The patient of the present study was asymptomatic for 4 years after the procedure. Kidney metastasis was only identified on a CT, without CEA level elevation. A biopsy was performed to rule out a second primary renocellular cancer. Systemic chemotherapy is the treatment of choice for CRC renal metastases and, with the exception of rare emergencies or cases with resectable disease, nephrectomy is not commonly used in the management of CRC renal metastases (14,23). Other relative indications for surgery are tumors with perirenal hematoma and risk of rupture, as well as symptomatic patients (9). Another treatment option for symptomatic patients is percutaneous kidney resection (16).

In conclusion, isolated renal metastases of CRC without any other visceral metastases have rarely been reported in the worldwide literature. The present study reported one such rare case of CRC metastasis to the kidney.



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Dulskas A, Bagurskas P, Sinkevicius Z and Samalavicius NE: Sigmoid adenocarcinoma with metastases to the kidney: Report of a rare case and review of the literature. Oncol Lett 10: 1191-1193, 2015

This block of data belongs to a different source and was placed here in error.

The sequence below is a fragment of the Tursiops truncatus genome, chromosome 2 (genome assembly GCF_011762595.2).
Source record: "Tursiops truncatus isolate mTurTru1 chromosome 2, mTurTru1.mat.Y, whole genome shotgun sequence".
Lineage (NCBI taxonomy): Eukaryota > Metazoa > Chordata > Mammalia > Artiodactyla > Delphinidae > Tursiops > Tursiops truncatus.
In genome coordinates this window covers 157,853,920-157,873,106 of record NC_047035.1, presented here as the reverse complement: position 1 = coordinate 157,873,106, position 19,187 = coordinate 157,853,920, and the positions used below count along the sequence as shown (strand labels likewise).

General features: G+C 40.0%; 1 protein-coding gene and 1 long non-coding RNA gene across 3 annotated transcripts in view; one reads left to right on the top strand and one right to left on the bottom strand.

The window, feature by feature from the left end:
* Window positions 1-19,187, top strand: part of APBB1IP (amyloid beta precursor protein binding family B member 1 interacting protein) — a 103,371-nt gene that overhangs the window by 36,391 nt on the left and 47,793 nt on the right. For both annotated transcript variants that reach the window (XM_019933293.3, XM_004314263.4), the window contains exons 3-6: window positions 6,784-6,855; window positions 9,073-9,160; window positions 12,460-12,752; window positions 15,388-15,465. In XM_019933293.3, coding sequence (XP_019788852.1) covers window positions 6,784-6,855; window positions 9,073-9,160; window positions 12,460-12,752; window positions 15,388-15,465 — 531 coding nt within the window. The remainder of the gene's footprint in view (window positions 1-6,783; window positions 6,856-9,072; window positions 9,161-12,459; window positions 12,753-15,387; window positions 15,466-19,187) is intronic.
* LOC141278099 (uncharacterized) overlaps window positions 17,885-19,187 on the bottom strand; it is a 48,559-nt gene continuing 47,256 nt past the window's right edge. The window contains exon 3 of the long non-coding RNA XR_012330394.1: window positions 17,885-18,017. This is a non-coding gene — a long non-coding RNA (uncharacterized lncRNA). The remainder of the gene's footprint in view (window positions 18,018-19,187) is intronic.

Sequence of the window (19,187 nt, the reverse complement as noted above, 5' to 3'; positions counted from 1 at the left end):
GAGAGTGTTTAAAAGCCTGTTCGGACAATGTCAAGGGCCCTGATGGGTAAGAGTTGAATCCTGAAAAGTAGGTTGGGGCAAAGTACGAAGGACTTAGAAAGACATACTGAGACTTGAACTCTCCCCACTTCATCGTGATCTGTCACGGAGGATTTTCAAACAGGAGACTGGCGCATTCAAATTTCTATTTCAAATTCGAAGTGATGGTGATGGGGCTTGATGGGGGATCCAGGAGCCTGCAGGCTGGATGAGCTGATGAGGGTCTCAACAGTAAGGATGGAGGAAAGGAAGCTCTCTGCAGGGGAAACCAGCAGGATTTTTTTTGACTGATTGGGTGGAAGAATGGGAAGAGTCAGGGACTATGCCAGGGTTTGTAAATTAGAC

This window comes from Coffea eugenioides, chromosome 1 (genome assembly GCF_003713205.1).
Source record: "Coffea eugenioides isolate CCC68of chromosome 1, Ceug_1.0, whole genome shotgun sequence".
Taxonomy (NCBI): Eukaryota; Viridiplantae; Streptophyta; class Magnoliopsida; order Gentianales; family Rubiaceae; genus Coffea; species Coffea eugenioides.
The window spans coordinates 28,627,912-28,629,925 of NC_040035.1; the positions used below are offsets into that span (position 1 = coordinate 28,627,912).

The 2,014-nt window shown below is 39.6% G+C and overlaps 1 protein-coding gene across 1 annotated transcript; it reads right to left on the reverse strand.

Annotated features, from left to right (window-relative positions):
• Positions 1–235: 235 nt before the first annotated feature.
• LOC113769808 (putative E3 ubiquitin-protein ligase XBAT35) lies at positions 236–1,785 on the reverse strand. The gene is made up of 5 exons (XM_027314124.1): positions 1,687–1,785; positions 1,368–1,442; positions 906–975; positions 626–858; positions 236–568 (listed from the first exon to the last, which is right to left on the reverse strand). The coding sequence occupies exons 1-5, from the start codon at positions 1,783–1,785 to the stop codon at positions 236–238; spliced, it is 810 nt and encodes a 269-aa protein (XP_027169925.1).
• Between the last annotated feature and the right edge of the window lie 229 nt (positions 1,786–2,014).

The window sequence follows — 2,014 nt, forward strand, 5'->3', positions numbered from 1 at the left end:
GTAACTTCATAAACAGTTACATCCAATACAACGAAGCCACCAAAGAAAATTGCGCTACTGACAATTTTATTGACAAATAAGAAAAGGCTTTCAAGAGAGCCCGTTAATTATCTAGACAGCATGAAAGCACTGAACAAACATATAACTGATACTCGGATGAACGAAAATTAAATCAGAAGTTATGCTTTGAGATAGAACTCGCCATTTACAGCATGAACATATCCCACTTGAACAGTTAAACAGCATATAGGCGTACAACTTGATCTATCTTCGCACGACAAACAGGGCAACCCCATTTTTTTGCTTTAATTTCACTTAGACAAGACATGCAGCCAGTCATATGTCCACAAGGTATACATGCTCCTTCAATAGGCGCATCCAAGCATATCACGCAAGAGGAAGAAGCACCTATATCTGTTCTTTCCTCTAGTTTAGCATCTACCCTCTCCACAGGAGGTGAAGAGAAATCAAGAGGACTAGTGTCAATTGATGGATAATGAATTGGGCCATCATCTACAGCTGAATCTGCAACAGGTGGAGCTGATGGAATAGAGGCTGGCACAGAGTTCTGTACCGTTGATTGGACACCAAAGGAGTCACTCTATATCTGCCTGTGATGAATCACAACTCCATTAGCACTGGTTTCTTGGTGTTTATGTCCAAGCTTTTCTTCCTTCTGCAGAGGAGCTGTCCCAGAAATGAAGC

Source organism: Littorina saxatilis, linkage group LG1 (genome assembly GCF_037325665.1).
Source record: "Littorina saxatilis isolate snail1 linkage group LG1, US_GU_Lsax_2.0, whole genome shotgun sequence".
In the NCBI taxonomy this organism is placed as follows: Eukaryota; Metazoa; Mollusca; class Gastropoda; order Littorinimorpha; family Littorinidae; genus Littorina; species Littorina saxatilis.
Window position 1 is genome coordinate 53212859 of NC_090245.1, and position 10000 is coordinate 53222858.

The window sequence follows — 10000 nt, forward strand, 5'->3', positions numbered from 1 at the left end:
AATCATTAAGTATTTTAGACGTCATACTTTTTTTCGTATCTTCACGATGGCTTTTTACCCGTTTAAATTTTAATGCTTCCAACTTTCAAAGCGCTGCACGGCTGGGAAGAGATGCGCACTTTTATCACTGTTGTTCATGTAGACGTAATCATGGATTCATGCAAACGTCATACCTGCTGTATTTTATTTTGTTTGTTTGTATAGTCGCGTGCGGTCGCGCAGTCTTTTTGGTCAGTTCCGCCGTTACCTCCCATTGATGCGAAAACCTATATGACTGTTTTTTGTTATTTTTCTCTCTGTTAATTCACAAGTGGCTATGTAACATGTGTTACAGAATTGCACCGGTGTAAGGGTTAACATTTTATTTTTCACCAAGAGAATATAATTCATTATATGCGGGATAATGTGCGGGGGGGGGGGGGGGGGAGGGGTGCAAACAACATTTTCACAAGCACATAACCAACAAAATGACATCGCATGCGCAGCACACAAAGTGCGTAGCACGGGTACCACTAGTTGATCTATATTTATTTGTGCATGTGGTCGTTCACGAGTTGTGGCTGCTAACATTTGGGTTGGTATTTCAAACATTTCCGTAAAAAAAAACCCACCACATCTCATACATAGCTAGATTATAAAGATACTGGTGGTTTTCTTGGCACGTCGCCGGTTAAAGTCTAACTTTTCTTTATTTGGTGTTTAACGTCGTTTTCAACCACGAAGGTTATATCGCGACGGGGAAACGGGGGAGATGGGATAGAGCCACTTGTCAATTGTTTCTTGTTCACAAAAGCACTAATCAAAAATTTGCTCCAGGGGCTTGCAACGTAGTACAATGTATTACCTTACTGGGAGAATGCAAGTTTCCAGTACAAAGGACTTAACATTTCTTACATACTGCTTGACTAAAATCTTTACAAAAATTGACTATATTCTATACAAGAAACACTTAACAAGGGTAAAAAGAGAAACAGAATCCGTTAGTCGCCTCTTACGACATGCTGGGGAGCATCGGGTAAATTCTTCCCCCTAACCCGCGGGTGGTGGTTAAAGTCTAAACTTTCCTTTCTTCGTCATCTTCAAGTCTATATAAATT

Dulskas, A., Bagurskas, P., Sinkevicius, Z., & Samalavicius, N.E. (2015). Sigmoid adenocarcinoma with metastases to the kidney: Report of a rare case and review of the literature. Oncology Letters, 10, 1191-1193.
Dulskas, A., Bagurskas, P., Sinkevicius, Z., Samalavicius, N. E."Sigmoid adenocarcinoma with metastases to the kidney: Report of a rare case and review of the literature". Oncology Letters 10.2 (2015): 1191-1193.
Dulskas, A., Bagurskas, P., Sinkevicius, Z., Samalavicius, N. E."Sigmoid adenocarcinoma with metastases to the kidney: Report of a rare case and review of the literature". Oncology Letters 10, no. 2 (2015): 1191-1193.